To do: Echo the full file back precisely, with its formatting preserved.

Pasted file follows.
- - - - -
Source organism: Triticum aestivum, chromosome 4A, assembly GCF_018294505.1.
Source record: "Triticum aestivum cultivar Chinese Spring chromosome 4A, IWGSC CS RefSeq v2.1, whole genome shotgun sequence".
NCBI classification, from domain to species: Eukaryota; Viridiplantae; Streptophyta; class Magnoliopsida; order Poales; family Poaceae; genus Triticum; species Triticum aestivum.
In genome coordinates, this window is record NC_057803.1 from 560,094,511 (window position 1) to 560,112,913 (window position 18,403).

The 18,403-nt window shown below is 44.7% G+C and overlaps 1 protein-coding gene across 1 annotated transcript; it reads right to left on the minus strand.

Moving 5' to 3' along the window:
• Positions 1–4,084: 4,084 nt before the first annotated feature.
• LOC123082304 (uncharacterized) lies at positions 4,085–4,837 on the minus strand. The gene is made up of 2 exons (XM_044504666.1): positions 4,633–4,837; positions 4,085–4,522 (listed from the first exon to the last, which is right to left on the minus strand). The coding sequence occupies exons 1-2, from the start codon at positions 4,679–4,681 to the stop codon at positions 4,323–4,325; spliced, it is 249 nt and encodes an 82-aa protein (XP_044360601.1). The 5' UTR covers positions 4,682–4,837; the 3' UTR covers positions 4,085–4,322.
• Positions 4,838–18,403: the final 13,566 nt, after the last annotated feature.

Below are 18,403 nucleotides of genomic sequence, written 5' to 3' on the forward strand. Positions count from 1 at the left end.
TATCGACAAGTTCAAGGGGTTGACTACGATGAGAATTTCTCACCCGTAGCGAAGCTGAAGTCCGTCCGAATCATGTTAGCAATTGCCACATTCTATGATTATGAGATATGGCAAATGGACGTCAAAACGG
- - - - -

Source organism: Triticum aestivum, chromosome 4A, assembly GCF_018294505.1.
Source record: "Triticum aestivum cultivar Chinese Spring chromosome 4A, IWGSC CS RefSeq v2.1, whole genome shotgun sequence".
NCBI classification, from domain to species: Eukaryota; Viridiplantae; Streptophyta; class Magnoliopsida; order Poales; family Poaceae; genus Triticum; species Triticum aestivum.
In genome coordinates, this window is record NC_057803.1 from 560,094,511 (window position 1) to 560,112,913 (window position 18,403).

The 18,403-nt window shown below is 44.7% G+C and overlaps 1 protein-coding gene across 1 annotated transcript; it reads right to left on the minus strand.

Moving 5' to 3' along the window:
• Positions 1–4,084: 4,084 nt before the first annotated feature.
• LOC123082304 (uncharacterized) lies at positions 4,085–4,837 on the minus strand. The gene is made up of 2 exons (XM_044504666.1): positions 4,633–4,837; positions 4,085–4,522 (listed from the first exon to the last, which is right to left on the minus strand). The coding sequence occupies exons 1-2, from the start codon at positions 4,679–4,681 to the stop codon at positions 4,323–4,325; spliced, it is 249 nt and encodes an 82-aa protein (XP_044360601.1). The 5' UTR covers positions 4,682–4,837; the 3' UTR covers positions 4,085–4,322.
• Positions 4,838–18,403: the final 13,566 nt, after the last annotated feature.

Below are 18,403 nucleotides of genomic sequence, written 5' to 3' on the forward strand. Positions count from 1 at the left end.
TATCGACAAGTTCAAGGGGTTGACTACGATGAGAATTTCTCACCCGTAGCGAAGCTGAAGTCCGTCCGAATCATGTTAGCAATTGCCACATTCTATGATTATGAGATATGGCAAATGGACGTCAAAACGG